A lot of people these days go down the route of taking ponies out on loan. This is a great option, but there are a few pitfalls to consider. One of which is that unless you have a contract with the owners, you may have to return the pony to them before you really want to. This can be a very upsetting situation for all concerned, especially for your child because they may have formed a great bond with the pony. You may decide to take a pony on loan and this could be on a permanent basis but make sure you have a written contract or you may think that buying a pony is your best option. But whichever route you decide on you need to take someone who knows about ponies with you when you go along to look at a pony. Even if you are a keen rider yourself and know about horses, it is always a good idea to have a second opinion when trying out a pony.
Never go on a pony's looks alone because they might look gorgeous, pretty and sweet but in reality be little demons. Ponies if they have not been correctly trained and then well handled can turn into little monsters. Very often this is not the pony's fault at all, but if you don't want your child to have a bad experience, then you need to stay away from these naughty creatures even if they look wonderfully sweet. Many ponies learn bad habits simply because a young rider lets them get away with murder. Not only this, but small people just don't have the strength of an adult so in many cases if a pony can 'get away' on their rider – they will!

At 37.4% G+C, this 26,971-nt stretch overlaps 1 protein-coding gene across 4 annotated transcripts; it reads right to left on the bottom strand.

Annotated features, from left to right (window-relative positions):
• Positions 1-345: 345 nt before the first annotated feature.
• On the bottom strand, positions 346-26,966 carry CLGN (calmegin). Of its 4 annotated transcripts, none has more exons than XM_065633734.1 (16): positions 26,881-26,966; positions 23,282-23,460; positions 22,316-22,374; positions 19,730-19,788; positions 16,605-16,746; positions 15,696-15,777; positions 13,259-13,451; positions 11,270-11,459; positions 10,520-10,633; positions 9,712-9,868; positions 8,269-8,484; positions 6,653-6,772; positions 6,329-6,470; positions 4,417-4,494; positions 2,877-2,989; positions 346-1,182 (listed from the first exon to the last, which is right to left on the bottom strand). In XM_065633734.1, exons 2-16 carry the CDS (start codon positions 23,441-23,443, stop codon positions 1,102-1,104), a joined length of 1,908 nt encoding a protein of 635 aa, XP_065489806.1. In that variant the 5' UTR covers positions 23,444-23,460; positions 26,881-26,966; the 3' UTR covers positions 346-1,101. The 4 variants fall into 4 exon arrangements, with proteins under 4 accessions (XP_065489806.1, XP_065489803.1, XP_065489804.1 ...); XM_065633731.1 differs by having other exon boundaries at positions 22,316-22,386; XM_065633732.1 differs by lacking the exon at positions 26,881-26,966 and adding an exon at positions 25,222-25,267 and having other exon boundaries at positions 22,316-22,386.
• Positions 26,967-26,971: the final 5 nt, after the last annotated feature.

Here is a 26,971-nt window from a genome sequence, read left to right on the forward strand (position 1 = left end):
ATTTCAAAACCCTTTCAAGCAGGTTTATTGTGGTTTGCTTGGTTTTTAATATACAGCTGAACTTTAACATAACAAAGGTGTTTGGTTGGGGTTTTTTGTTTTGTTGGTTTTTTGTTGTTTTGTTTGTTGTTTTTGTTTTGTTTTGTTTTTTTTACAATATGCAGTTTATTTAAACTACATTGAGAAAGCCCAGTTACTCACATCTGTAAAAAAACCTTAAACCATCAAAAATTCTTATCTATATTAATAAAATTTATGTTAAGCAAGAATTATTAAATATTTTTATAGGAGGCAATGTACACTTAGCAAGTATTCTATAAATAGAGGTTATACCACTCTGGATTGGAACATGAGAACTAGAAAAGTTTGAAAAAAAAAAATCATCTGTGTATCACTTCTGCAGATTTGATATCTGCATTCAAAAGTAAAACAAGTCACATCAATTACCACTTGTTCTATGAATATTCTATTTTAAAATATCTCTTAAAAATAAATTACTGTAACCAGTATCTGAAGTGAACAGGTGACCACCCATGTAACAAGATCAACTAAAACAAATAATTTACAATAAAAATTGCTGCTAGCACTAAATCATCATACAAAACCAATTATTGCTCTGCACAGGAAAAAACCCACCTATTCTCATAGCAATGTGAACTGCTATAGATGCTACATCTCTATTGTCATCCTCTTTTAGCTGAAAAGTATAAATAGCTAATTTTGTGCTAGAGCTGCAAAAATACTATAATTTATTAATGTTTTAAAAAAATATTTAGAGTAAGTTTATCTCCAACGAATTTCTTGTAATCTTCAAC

Ponies that are safe but fun rides are called little 'school masters'. This is the sort of pony you need to find and when you do, be prepared to pay that little bit extra for them because they are worth their weight in gold. As a parent, you want to know that your precious little person is going to be safe around their pony at all times and this includes when they are on the ground. You certainly don't want a pony that either kicks or bites and who has a 'bad attitude'. You want to watch the partnership between your child and their pony grow and this will only happen if they really love each other and enjoy each other's company. Naturally, there will be the odd 'falling off' session. This happens because accidents do happen around horses and ponies. But you want to minimise this as much as possible so buying a 'safe' pony that your child can handle is of paramount importance.